Java

Inner Classes In Java

What is an inner class?

A class’s body contains definitions for its inner classes (known as outer class). These classes may be designated as final and abstract, or they may include access modifiers. Inner classes and instances of outer classes interact differently. They gain access to members of the upper and private classes thanks to this connection.

Inner classes can be defined in four different following ways as mentioned below:

1) Inner class
2) Method – local inner class
3) Anonymous inner class
4) Static nested class

1) Inner class

Within the curly braces of another enclosing class, an inner class is defined. As seen below, an inner class is coded within a top-level class:

//Top level class definition
class MyOuterClassDemo {
   private int myVar= 1;

   // inner class definition
   class MyInnerClassDemo {
      public void seeOuter () {
         System.out.println("Value of myVar is :" + myVar);
      }
    } // close inner class definition
} // close Top level class definition

Inner class may have any access modifiers, including abstract, final, public, protected, private, and static. They function as members of the surrounding class.
As seen in the example above, where the inner class is accessing the private variable “myVar” of the outer class, inner classes may access all members of the outer class, even those declared as private.

Instantiating an inner class
There must be a running instance of the outer class in order to instantiate an instance of the inner class. Only an instance of an outer class may be used to produce an inner class instance. An instance of the enclosing class and the inner class have a unique connection.
Creating an instance of an inner class from code in an outer class:

class MyOuterClassDemo {
   private int x= 1;
   public void innerInstance()
   {
       MyInnerClassDemo inner = new MyInnerClassDemo();
       inner. seeOuter();
   }
   public static void main(String args[]){
       MyOuterClassDemo obj = new MyOuterClassDemo();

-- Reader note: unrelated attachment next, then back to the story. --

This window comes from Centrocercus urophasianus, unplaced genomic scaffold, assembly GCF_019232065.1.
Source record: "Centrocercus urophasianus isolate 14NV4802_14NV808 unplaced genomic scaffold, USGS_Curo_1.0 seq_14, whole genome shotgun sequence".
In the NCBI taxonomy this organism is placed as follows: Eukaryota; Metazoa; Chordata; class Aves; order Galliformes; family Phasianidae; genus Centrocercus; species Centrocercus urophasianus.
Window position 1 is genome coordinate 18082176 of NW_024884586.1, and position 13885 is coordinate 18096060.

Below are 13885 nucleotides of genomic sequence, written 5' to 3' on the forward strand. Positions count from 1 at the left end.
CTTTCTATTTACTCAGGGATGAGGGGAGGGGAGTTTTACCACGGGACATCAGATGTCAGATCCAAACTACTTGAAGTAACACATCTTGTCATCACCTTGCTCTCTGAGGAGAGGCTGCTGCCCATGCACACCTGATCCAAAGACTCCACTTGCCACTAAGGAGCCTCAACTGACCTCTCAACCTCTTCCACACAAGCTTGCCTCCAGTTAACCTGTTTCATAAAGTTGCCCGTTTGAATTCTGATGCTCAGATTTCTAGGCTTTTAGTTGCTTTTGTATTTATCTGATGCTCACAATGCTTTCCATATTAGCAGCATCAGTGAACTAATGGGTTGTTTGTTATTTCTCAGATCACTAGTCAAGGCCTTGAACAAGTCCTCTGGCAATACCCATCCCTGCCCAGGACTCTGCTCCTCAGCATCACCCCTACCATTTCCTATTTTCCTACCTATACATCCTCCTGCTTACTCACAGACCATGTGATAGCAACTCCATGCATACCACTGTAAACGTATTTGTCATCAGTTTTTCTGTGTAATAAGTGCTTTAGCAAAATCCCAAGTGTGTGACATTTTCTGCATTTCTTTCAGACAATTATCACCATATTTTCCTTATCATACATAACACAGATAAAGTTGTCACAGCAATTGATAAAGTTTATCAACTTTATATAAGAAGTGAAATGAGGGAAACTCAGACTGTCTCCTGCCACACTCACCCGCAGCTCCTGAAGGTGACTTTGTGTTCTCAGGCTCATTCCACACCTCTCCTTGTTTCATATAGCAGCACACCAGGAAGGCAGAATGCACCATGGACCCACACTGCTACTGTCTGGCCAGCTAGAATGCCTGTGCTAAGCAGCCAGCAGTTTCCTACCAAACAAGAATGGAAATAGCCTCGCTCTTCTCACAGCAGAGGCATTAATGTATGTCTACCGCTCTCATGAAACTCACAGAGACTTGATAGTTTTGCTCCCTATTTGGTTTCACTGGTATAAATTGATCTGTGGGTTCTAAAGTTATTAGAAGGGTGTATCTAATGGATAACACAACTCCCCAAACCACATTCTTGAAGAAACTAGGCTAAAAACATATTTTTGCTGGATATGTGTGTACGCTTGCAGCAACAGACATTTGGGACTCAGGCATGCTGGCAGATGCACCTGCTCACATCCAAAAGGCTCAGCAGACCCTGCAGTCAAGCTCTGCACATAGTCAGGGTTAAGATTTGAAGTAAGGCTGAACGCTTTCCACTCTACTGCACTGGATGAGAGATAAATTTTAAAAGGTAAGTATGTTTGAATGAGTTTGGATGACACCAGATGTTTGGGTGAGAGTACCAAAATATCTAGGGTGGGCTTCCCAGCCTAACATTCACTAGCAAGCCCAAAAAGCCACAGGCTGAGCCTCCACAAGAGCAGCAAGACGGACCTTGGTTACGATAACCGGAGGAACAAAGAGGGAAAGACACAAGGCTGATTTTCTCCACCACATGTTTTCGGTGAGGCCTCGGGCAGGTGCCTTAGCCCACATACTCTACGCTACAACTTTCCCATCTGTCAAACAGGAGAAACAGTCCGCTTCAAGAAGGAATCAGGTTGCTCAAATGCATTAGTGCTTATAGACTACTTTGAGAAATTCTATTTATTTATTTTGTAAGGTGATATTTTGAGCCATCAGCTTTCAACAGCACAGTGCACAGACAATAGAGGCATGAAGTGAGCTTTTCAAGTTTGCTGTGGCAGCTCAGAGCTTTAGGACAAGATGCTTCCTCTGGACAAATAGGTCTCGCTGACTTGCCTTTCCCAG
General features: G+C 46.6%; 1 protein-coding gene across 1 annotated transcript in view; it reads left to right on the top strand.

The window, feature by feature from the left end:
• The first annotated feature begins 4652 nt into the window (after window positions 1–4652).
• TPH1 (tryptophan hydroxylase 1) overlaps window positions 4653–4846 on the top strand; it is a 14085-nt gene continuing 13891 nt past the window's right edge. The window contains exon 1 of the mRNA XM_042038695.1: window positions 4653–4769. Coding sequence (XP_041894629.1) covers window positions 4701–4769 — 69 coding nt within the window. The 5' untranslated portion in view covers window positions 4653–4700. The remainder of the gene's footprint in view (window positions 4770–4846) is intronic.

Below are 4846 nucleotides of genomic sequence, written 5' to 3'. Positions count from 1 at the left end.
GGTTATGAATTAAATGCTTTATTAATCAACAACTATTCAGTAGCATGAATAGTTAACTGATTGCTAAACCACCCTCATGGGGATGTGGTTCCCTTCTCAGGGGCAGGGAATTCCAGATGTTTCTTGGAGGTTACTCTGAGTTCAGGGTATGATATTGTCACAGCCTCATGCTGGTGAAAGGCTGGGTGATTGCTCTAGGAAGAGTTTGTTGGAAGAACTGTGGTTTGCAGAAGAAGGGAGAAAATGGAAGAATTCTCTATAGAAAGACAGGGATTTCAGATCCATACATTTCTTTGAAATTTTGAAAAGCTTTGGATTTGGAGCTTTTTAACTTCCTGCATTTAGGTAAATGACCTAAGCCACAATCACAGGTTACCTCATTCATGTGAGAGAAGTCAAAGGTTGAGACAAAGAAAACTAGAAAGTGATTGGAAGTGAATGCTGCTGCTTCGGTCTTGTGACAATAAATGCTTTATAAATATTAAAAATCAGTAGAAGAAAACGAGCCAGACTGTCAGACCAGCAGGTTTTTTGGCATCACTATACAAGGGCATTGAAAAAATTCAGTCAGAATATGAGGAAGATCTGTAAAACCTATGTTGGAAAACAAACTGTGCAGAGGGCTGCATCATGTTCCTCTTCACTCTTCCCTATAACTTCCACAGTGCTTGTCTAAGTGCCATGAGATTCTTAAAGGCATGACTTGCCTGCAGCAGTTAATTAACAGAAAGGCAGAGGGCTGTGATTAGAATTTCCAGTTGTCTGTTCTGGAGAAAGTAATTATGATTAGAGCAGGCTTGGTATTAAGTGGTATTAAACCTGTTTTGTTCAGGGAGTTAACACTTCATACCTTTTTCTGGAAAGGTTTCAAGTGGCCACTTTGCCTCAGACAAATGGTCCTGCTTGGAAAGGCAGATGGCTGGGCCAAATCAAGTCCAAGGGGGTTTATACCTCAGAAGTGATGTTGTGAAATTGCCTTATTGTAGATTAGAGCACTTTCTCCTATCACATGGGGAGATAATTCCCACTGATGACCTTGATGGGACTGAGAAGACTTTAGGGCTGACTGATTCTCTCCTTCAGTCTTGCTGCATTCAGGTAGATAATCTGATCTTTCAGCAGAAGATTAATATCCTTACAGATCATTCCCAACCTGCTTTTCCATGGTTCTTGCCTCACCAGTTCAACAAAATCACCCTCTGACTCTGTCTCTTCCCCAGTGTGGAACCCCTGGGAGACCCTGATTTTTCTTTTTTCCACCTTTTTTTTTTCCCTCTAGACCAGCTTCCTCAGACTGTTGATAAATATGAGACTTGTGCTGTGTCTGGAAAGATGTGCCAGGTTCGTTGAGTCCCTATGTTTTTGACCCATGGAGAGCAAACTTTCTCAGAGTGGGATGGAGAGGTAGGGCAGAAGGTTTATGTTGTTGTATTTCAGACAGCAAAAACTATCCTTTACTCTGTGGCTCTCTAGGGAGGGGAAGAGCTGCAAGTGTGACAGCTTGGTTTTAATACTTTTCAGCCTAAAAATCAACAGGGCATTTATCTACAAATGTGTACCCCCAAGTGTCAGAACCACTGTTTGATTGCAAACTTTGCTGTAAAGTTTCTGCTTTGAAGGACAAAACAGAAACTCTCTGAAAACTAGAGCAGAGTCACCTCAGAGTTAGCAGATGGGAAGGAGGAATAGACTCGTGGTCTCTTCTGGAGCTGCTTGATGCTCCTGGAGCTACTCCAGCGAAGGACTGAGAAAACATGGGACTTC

obj.innerInstance();
   }
   // inner class definition
   class MyInnerClassDemo {
       public void seeOuter () {
          System.out.println("Outer Value of x is :" + x);
       }
   } // close inner class definition	   
} // close Top level class definition

Output:

Outer Value of x is :1

Instantiating an inner class from outside the outer class Instance Code:

This code may be used in lieu of the public static void main in the preceding example. The output will likewise be the same.

public static void main(String args[]){
   MyOuterClassDemo.MyInnerClassDemo inner = new MyOuterClassDemo().new MyInnerClassDemo();
   inner. seeOuter();
}

2) Method–Local inner classes

A method of the enclosing class contains the definition of a method local inner class. Inner classes must be instantiated in the same procedure as the class declaration code if you wish to utilize them. For method-local inner classes, there are only two modifiers that are permitted: final and abstract. The inner class may only access the method’s local variables (where it is present) if they are designated as final.

//Top level class definition
class MyOuterClassDemo {
   private int x= 1;

   public void doThings(){
      String name ="local variable";
      // inner class defined inside a method of outer class
      class MyInnerClassDemo {
        public void seeOuter () {
           System.out.println("Outer Value of x is :" + x);
           System.out.println("Value of name is :" + name);//compilation error!!
        } //close inner class method
      } // close inner class definition
   } //close Top level class method
} // close Top level class

The aforementioned code will fail to compile because the inner class is unable to access the method’s non-final variables.
How to repair it is as follows: Inner classes may utilize a variable that has been marked as final.

final String name ="local variable";// inner object can use it

3) Anonymous Inner Classes

It is a specific kind of inner class that

  • Lacks a name
  • Can only be instantiated once.
  • Is often defined inside of a method or code block, in a set of curly braces with a semicolon at the conclusion.
  • Is only reachable from the point at which it is defined.
  • Is missing a constructor merely because it lacks a name.
  • No one can be static.
    Example:
package beginnersbook.com;
class Pizza{
   public void eat()
   {
      System.out.println("pizza");
   }
}
class Food {
   /* There is no semicolon(;)  
    * semicolon is present at the curly braces of the method end.
    */
   Pizza p = new Pizza(){
      public void eat()
      {
         System.out.println("anonymous pizza");
      }
   };
}

4) Static Nested Classes

A static nested class is an inner class that has the static modifier appended to it. Because this sort of inner class is static in nature, it has no particular connection with an instance of the outer class and is unable to access the outer class’s non-static members.

Example:

class Outer{
   static class Nested{}
}

static nested class can be instantiated like this:

class Outer{// outer class
   static class Nested{}// static nested class
}

class Demo{
   public static void main(string[] args){
      // use both class names
      Outer.Nested n= new Outer.Nested();
   }
}

Reference(s)

Java 2 by Bert Bates and Kathy Sierra

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